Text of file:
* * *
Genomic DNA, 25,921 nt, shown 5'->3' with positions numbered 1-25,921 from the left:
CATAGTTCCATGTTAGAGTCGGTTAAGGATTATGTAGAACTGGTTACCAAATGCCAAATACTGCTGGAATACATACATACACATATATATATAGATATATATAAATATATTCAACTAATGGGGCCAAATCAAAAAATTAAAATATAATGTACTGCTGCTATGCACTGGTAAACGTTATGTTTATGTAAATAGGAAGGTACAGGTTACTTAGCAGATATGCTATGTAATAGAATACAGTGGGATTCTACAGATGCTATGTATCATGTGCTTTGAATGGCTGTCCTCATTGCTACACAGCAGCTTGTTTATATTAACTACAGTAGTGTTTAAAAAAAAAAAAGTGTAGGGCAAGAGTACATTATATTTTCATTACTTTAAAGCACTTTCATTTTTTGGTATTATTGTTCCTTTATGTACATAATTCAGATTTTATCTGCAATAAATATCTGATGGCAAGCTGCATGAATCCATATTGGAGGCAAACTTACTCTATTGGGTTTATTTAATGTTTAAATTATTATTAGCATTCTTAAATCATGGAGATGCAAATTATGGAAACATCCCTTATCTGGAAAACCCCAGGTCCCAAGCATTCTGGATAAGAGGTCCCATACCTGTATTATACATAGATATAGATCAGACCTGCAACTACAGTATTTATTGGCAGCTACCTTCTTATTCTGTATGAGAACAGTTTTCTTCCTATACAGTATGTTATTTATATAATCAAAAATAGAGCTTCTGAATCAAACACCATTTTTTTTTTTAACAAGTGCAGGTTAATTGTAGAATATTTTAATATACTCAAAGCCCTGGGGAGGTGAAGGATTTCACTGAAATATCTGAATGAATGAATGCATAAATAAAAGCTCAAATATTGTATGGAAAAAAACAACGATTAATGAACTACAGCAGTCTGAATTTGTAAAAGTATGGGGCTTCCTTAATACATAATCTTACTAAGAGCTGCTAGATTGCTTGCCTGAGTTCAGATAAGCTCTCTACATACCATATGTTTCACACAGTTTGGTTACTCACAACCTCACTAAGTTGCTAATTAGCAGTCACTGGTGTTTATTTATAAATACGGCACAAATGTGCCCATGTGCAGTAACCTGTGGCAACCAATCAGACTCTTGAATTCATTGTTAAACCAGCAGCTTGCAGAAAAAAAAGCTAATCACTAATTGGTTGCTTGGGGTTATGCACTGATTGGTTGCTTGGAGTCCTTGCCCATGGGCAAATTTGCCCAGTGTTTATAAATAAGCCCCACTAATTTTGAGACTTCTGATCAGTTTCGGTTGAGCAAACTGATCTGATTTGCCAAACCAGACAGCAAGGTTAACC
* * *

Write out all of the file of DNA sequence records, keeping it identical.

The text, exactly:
Genomic DNA, 25,921 nt, shown 5'->3' with positions numbered 1-25,921 from the left:
CATAGTTCCATGTTAGAGTCGGTTAAGGATTATGTAGAACTGGTTACCAAATGCCAAATACTGCTGGAATACATACATACACATATATATATAGATATATATAAATATATTCAACTAATGGGGCCAAATCAAAAAATTAAAATATAATGTACTGCTGCTATGCACTGGTAAACGTTATGTTTATGTAAATAGGAAGGTACAGGTTACTTAGCAGATATGCTATGTAATAGAATACAGTGGGATTCTACAGATGCTATGTATCATGTGCTTTGAATGGCTGTCCTCATTGCTACACAGCAGCTTGTTTATATTAACTACAGTAGTGTTTAAAAAAAAAAAAGTGTAGGGCAAGAGTACATTATATTTTCATTACTTTAAAGCACTTTCATTTTTTGGTATTATTGTTCCTTTATGTACATAATTCAGATTTTATCTGCAATAAATATCTGATGGCAAGCTGCATGAATCCATATTGGAGGCAAACTTACTCTATTGGGTTTATTTAATGTTTAAATTATTATTAGCATTCTTAAATCATGGAGATGCAAATTATGGAAACATCCCTTATCTGGAAAACCCCAGGTCCCAAGCATTCTGGATAAGAGGTCCCATACCTGTATTATACATAGATATAGATCAGACCTGCAACTACAGTATTTATTGGCAGCTACCTTCTTATTCTGTATGAGAACAGTTTTCTTCCTATACAGTATGTTATTTATATAATCAAAAATAGAGCTTCTGAATCAAACACCATTTTTTTTTTTAACAAGTGCAGGTTAATTGTAGAATATTTTAATATACTCAAAGCCCTGGGGAGGTGAAGGATTTCACTGAAATATCTGAATGAATGAATGCATAAATAAAAGCTCAAATATTGTATGGAAAAAAACAACGATTAATGAACTACAGCAGTCTGAATTTGTAAAAGTATGGGGCTTCCTTAATACATAATCTTACTAAGAGCTGCTAGATTGCTTGCCTGAGTTCAGATAAGCTCTCTACATACCATATGTTTCACACAGTTTGGTTACTCACAACCTCACTAAGTTGCTAATTAGCAGTCACTGGTGTTTATTTATAAATACGGCACAAATGTGCCCATGTGCAGTAACCTGTGGCAACCAATCAGACTCTTGAATTCATTGTTAAACCAGCAGCTTGCAGAAAAAAAAGCTAATCACTAATTGGTTGCTTGGGGTTATGCACTGATTGGTTGCTTGGAGTCCTTGCCCATGGGCAAATTTGCCCAGTGTTTATAAATAAGCCCCACTAATTTTGAGACTTCTGATCAGTTTCGGTTGAGCAAACTGATCTGATTTGCCAAACCAGACAGCAAGGTTAACC